Boston Red Sox vs. Toronto Blue Jays Pick
Boston Red Sox (25-23) at Toronto Blue Jays (20-28)
When: 7 p.m., Wednesday, May 22
Where: Rogers Centre, Toronto
Opening Line: BOS -151/TOR +139
Runline: Red Sox -1.5/Blue Jays +1.5
Starting Pitchers: Rick Porcello, Red Sox, (3-4, 4.80 ERA, 1.40 WHIP) vs. Aaron Sanchez, Blue Jays (3-4, 3.88 ERA, 1.51 WHIP)
Putting a Jolt in the Jays
Well, where did that burst of power come from? The Blue Jays have been the lightest-hitting team in the American League this year, and as the Blue Jay beat writers have helpfully pointed out, Toronto’s lineup has hit just 21 points better than the New York Mets’ pitching staff. Any time your 1 through 8 is even close to the pitchers on another club, you’re doing something wrong.
But Toronto struck late and struck often against the Red Sox, riding two home runs from Rowdy Tellez to crush Boston in a 10-3 rout. That Tellez did the damage was a big shock, as he’s been pretty powerless during May. After homering in the first game of the month in Anaheim, Tellez hadn’t hit a ball out in 54 at-bats. He did it in consecutive at-bats against the Sox, which can’t be comforting to the defending world champions.
Being a distracted team didn’t hurt Toronto on Tuesday, but the facts remain that the Victoria Day fiasco for the team is still a distraction. While we gear up for Memorial Day south of the 49th parallel, Canada celebrated Victoria Day on Monday, and the Blue Jays stepped into a PR nightmare when manager Charlie Montoyo, who is Puerto Rican and had never before experienced Victoria Day (while he played for Montreal, he only did so in the month of September of 1993), benched star Vladimir Guerrero Jr., thinking that the youngster needed to get a day off and take some well-needed rest.
Well, the Jays’ fan base was rather ticked off by that move, and it’s a dark cloud that’s still hanging over the team. That’s the environment that Aaron Sanchez gets to pitch in, and that’s not what he needs right now. He failed to get to the fourth inning when blister problems arose, and he hasn’t been that effective in May anyway, giving up five runs to both the White Sox and the Angels, neither of whom will win any prizes for their offensive attacks. A negative atmosphere could be a serious problem.
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Porcello has improved his fortunes quite a bit as of late, even if he did lose his most recent start to Houston. Considering he got torched for 16 runs in his first two starts of the year, there’s nothing at all wrong with giving up two runs in seven innings to the Astros. Before that start, Boston had won five straight games where he had pitched, and only one was decided by two runs or less. If he can pitch like that against Toronto, the Red Sox should do enough to get him a win.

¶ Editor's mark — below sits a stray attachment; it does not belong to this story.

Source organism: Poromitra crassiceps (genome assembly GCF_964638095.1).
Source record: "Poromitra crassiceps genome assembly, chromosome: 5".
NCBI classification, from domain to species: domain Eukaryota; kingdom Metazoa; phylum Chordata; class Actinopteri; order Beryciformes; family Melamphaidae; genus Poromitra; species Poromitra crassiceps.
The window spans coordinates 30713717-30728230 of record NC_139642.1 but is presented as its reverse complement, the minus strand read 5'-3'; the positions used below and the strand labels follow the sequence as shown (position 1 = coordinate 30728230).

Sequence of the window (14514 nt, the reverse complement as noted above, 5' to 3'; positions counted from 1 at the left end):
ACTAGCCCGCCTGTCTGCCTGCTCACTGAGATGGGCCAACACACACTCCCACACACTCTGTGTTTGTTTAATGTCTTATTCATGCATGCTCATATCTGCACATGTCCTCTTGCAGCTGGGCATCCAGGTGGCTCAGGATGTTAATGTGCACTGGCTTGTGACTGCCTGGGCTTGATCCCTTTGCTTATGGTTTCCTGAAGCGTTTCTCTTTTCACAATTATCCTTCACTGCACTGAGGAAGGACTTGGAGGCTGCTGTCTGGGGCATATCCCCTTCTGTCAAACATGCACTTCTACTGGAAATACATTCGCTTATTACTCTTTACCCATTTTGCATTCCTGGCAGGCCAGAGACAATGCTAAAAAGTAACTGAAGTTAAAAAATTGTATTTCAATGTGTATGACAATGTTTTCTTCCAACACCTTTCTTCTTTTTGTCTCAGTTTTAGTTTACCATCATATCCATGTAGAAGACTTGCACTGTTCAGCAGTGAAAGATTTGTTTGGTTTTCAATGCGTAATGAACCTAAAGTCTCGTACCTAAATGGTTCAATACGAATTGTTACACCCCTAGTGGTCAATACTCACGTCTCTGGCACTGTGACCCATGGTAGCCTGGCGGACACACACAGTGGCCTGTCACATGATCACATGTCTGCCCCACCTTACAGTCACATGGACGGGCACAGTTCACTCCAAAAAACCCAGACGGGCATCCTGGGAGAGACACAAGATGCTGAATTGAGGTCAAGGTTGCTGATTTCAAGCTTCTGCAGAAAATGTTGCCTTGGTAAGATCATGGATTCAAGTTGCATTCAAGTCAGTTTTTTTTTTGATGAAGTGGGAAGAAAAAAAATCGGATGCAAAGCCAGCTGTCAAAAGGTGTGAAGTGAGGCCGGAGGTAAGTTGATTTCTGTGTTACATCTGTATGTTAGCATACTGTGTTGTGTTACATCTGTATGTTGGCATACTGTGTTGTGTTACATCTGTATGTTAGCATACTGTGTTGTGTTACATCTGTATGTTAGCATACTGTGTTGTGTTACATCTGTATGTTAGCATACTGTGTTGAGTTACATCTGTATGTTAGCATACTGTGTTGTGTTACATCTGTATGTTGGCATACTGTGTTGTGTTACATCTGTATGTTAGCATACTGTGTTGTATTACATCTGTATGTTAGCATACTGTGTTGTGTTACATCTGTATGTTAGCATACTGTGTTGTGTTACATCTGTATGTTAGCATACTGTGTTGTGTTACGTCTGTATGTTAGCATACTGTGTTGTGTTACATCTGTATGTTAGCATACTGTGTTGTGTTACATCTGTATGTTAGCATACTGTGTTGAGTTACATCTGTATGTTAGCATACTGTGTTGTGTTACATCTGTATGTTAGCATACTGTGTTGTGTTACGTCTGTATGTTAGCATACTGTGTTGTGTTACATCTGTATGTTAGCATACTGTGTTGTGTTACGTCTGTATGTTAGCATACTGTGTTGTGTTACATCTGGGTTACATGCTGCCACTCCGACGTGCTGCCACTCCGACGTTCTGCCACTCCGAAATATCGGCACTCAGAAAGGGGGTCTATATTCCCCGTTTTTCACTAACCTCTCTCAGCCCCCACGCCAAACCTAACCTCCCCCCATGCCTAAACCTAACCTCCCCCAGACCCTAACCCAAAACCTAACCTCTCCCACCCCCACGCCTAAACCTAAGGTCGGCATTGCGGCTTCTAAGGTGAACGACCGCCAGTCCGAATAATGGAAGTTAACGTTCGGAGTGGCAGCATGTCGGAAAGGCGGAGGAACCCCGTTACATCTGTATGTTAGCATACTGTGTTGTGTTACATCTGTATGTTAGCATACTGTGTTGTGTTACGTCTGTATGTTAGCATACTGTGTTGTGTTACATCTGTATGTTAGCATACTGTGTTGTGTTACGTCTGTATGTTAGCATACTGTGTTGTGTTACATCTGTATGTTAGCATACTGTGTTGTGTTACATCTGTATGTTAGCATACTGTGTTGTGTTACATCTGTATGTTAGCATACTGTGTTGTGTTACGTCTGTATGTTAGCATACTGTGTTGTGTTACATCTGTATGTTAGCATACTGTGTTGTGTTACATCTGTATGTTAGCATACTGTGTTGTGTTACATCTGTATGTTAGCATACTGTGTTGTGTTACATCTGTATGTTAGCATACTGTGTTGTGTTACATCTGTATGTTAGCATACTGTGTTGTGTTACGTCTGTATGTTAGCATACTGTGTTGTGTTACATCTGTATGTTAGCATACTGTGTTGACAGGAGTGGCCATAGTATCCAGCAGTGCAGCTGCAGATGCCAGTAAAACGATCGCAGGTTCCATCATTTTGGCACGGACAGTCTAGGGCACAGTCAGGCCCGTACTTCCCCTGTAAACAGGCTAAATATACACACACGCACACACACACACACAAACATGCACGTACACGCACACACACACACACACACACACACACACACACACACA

The teams are 2-2 against each other this year, and each has won a game in the other club’s stadium. For the past two years, this series has been virtually all Boston, as the Red Sox have a 30-12 record against Toronto since 2016, when the Jays eked out a 10-9 season series win over Boston. But that’s what happens when one team goes on to win two AL East crowns and a World Series and the other slips to the back of the pack — or would have if not for the Orioles.
- The Red Sox are 6-1 in their past seven when they allowed five or more runs in the previous game.
- The Blue Jays are 0-6 in their past six games following a win.
- The over is 6-0 in the Red Sox’s past six games against a team with a losing record.
- The over is 6-1 in the Blue Jays’ past seven games against their own division.
The temperature is supposed to be 52 degrees at first pitch, but the Blue Jays will likely close the roof of the Rogers Center, making the temperature a moot point.
Consistency, thy name is not Toronto. Actually, this stretch of three wins in five is the best the Blue Jays have done in May, which says a lot about how poor Toronto’s performance in the second month of the season has been. Toronto is simply not a good baseball team, and they’re not much of a team at home either. Your home ground is supposed to be a fortress, but the Jays are 9-14 in Canada this season, good for the third-worst home record in the majors. When you’re about as bad at home as Baltimore and Miami are, something’s going wrong, and that’s before factoring in the wounds the Jays opened up by benching Guerrero Jr.
It’s too much for me. Give me the Red Sox to bounce back with a win.
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